|New Zealand and South Seas International Exhibition|
|Name||New Zealand and South Seas International Exhibition|
|Opening||17 November 1925|
|Closure||1 May 1926|
The New Zealand and South Seas International Exhibition was a world's fair held in Dunedin, New Zealand from 17 November 1925 until 1 May 1926, which celebrated that country and the South Seas. It was the third such exhibition held in Dunedin, with earlier exhibitions in 1865 and 1889. The exhibition had over 3 million visitors.
The exhibition was held on reclaimed land at Logan Park, much of it reclaimed especially for the exhibition. A tidal inlet originally known as Pelichet Bay had been partly reclaimed, leaving a flat area and a lake, Lake Logan. In order to provide enough land for the exhibition, the lake was drained and the site cleared before construction of a series of magnificent exhibition buildings by architect Edmund Anscombe. The buildings consisted of a series of pavilions surrounding a central court area which was dominated by a domed festival hall, and covered an area of 16 acres (6.5 ha). A new tree-lined road, linking the exhibition grounds with the city centre, was completed, which now forms Anzac Avenue.
The exhibition grounds and buildings included an amusement park with a quarter-mile scenic railway loop, restaurant, and tearooms, along with displays from both New Zealand provinces and overseas countries, with "courts" set up by the United Kingdom, Canada, Australia, and Fiji. The exhibition was opened by the Governor-General, Sir Charles Fergusson, in November 1925, and remained open until the middle of the following year. Although the country's population at the time was only 1,250,000, a total of more than 3,000,000 visitors paid for admission to the exhibition. Even in its closing stages, the exhibition was most popular; the final day's attendance was a record 83,935.
The exhibition was commemorated in a set of three stamps issued by the New Zealand Post Office, designed by H Linley Richardson. The set was one of New Zealand's first commemorative stamp issued, and also one of very few from the country to be printed on coloured paper.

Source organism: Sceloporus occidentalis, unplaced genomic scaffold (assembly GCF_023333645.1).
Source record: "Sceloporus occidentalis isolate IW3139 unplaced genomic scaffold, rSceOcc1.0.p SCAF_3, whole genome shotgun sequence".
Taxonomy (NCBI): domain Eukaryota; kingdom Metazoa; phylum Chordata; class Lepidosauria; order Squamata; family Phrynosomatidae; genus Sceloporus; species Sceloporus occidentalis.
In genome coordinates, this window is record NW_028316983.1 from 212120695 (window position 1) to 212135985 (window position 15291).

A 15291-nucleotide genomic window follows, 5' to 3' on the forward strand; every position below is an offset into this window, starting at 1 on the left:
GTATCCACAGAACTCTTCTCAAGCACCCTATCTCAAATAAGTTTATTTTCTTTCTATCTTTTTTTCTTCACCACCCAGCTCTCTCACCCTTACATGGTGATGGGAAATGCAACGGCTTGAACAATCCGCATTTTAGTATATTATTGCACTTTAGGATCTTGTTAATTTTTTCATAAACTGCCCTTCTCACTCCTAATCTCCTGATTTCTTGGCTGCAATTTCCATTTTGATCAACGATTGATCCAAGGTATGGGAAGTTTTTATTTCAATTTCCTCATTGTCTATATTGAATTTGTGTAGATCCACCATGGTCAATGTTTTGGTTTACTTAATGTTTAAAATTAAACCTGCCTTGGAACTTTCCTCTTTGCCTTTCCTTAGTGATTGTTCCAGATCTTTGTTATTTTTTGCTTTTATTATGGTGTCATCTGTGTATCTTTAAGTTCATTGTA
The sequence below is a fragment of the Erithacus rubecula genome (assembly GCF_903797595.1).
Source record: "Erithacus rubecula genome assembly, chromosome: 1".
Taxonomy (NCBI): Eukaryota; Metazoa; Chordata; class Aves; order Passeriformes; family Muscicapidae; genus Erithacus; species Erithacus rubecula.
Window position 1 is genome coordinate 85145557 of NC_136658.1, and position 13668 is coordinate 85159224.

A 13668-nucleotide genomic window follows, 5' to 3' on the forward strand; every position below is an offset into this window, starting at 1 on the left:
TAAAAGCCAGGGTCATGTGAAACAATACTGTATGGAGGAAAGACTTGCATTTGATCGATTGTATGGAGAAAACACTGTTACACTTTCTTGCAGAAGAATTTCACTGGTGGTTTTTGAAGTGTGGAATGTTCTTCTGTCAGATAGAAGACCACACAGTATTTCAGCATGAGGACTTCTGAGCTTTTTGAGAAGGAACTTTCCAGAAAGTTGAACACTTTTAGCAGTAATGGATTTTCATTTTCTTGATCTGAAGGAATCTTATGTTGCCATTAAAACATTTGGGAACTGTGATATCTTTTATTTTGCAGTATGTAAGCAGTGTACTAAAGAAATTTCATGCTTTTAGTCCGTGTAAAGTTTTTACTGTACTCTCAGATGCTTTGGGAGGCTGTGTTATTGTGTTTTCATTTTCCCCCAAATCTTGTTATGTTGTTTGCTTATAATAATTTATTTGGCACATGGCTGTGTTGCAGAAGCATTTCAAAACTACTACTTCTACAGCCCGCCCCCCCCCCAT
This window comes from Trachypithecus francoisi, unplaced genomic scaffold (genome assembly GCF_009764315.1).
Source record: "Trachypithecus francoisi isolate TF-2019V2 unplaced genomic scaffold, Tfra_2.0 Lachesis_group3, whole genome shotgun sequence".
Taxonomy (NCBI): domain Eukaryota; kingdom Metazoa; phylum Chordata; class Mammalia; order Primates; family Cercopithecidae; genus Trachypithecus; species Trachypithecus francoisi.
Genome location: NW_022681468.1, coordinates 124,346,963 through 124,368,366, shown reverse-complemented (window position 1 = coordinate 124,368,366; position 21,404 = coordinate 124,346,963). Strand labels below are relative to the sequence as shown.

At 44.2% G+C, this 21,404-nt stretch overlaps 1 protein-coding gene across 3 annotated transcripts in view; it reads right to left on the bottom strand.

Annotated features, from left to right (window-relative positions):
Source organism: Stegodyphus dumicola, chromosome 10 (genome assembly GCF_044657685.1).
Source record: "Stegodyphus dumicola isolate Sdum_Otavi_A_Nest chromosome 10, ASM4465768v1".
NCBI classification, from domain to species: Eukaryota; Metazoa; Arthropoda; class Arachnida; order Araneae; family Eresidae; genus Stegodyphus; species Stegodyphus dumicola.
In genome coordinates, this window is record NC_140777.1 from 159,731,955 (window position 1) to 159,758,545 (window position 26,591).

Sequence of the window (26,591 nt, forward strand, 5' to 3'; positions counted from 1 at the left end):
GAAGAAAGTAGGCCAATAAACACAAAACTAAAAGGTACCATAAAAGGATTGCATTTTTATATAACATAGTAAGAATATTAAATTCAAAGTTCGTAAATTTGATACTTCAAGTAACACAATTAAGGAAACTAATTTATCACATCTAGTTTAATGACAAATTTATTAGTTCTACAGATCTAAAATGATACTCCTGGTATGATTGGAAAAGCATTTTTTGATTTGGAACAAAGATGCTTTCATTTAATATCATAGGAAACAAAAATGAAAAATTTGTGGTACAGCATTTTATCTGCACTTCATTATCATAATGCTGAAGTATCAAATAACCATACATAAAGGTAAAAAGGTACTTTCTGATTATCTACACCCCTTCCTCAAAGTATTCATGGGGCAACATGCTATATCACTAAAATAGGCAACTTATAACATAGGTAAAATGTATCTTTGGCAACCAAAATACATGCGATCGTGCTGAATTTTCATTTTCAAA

Little now remains of the exhibition venue and structure other than Logan Park and Anzac Avenue themselves. The only remaining structure on the original site, the exhibition's art gallery, was bought at the conclusion of the exhibition by Sir Percy Sargood and his family, and donated to the city as an art gallery. The building remained the site of the Dunedin Public Art Gallery until a new site was completed for the gallery in the central city in 1996.
Some sections of some of the exhibitions buildings were sold to members of the public and moved to other sites, most notably a small domed structure now part of an art gallery at Brighton, to the south of Dunedin. After the Dunedin Public Art Gallery moved to its new site in the city centre in 1996, the building was shortened to allow for expansion to the neighbouring University Oval cricket ground. The remaining portions of the gallery are used by the New Zealand Academy of Sport and Sports Medicine New Zealand as a gym, training venue, and offices.
The former gallery building is the only remaining structure from any of the International Fairs held in New Zealand in the late 19th and early 20th centuries, and one of only some eight left from this era of world fairs worldwide. The building was designed by Edmund Anscombe, a driving force behind the staging of an exhibition in Dunedin, who was appointed official architect to the exhibition in 1924. The building has a Heritage New Zealand Category I classification.
When proposals for an aquarium were unable to be funded by the Acclimatisation Society or the City Corporation, George Howes (entomologist) and others registered a private company, Aquarium Ltd., "To carry on the' business of an aquarium at the New Zealand and South Seas Exhibition at Dunedin." Aquarium Ltd. wound up at the end of the exhibition, the aquarium building was taken on by the city. It was then purchased by the Otago Lawn Tennis Association. The aquarium tanks were relocated to the Dunedin Botanic Garden, along with the fernery from the exhibition, where they were used for housing fish until 1933.